Highland dance is a style of competitive dancing developed in the Scottish Highlands in the 19th and 20th centuries, in the context of competitions at public events such as the Highland games. It was created from the Gaelic folk dance repertoire, but formalized with the conventions of ballet, and has been subject to influences from outside the Highlands. Highland dancing is often performed with the accompaniment of Highland bagpipe music and dancers wear specialized shoes called ghillies. It is now seen at nearly every modern-day Highland Games event including Fergus where kilts of competitors fly and leap throughout the weekend.
To enter the Fergus Dance competitions, please go to the H.D.A.O. website: https://www.hdaontario.com/
Description of Dances
The Scottish version is meant to be an enactment of an Irish washerwoman in an agitated frame of mind. The Irish Jig is an energetic dance with lots of fist shaking and skirt flouncing by the female competitors. The story of the dance is as follows: Female dancers are acting out the anger of an Irish woman whose husband has not made it home from the pub until all hours. Male dancers are acting out the happy-go-lucky Irishman facing his wives’ tirade. It is one of the National dances that has its own costume.
Flora MacDonald’s Fancy
This is a dance in honour of Flora MacDonald. In 1746 this intrepid young Scotswoman helped Bonnie Prince Charlie escape to France after his defeat at the Battle of Culloden. Such heroism won her the admiration of the Scottish people who honoured her with this dance.
The Lilt exemplifies National dances as it is very graceful and heavily influenced by ballet. It is an unusual dance because it has only six beats per measure rather the standard eight.
This dance is similar to the Scottish Lilt in that it is very graceful and has a balletic look and feel. This is one of the rare dances where the dancer can step on the flat foot in certain movements.
One legend associates it as a warriors dance of triumph following a battle. It was supposedly danced over a small round shield, with a spike projecting from the centre, known as a Targe. Yet another legend links the dance to a young boy imitating the antics of a stag rearing and wheeling on a hillside; the curved arms and hands representing the stag’s antlers.
Gillie Callum (Sword Dance)
One story said to originate from the times of Shakespeare’s Macbeth, recalls that when King Malcolm III (Canmore) of Scotland killed a fellow chieftain in battle, he celebrated by dancing over his own bloody claymore crossed with the sword of his enemy. Yet another story tells that a soldier would dance around and over crossed swords prior to battle; should his feet touch the blade during the dance however, then this was considered an ill omen for the following day. Another and more practical explanation is that the dance was simply an exercise used to develop and hone the nibble footwork required to stay alive in sword play.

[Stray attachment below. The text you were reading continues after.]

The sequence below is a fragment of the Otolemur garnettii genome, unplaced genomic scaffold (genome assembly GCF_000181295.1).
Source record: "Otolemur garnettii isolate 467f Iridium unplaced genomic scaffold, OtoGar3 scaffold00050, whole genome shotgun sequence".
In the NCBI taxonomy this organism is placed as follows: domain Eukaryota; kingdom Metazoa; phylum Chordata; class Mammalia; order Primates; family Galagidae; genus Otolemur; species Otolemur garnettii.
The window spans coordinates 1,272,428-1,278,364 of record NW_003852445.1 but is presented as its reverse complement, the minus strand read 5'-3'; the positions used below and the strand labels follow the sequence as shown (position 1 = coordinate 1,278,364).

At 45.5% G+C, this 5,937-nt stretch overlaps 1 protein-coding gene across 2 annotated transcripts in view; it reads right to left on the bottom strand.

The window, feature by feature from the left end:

Gaelic for “old trousers” – Pronounced “shawn trewus”, the dance is romantically associated with the highlander’s disgust at having the wear the hated Sassenach trousers that they were forced to wear when the kilt was banned following the 1745 rebellion. The initial slow dance steps involve lots of leg shaking; symbolising attempts to shed the hated garments; the final faster steps demonstrating the joy of returning to the kilt when the ban ended in 1782.
A Reel is performed by four dancers, although in competition they are all judged individually.
In a Strathspey & Highland Reel, the dancers begin in a line with the two middle dancers back-to-back and the two end dancers facing inward towards the middle. The dancers perform several strathspey movements to complete a figure eight, with the end dancers returning to their original spots and the two middle dancers reversing positions. The dancers then perform a “setting step” – typically a step adapted from the Highland Fling. The strathspey & setting step sequence is repeated before moving to a into the faster tempo Highland Reel. The dancers follow the same figure eight and setting step sequence but use a progressive reel movement rather than a strathspey during the figure eight. The dance culminates with 16 high cuts danced in a circle with the dancers completing the circle facing the judge.
In a Strathspey & 1/2 Reel of Tulloch, the first half of the dance is the same as outlined above. In the quick time, rather than completing the figure eight, the dancers perform setting steps and use propelled pivot turns in which two dancers clasp forearms and pivot in a circle to rotate positions.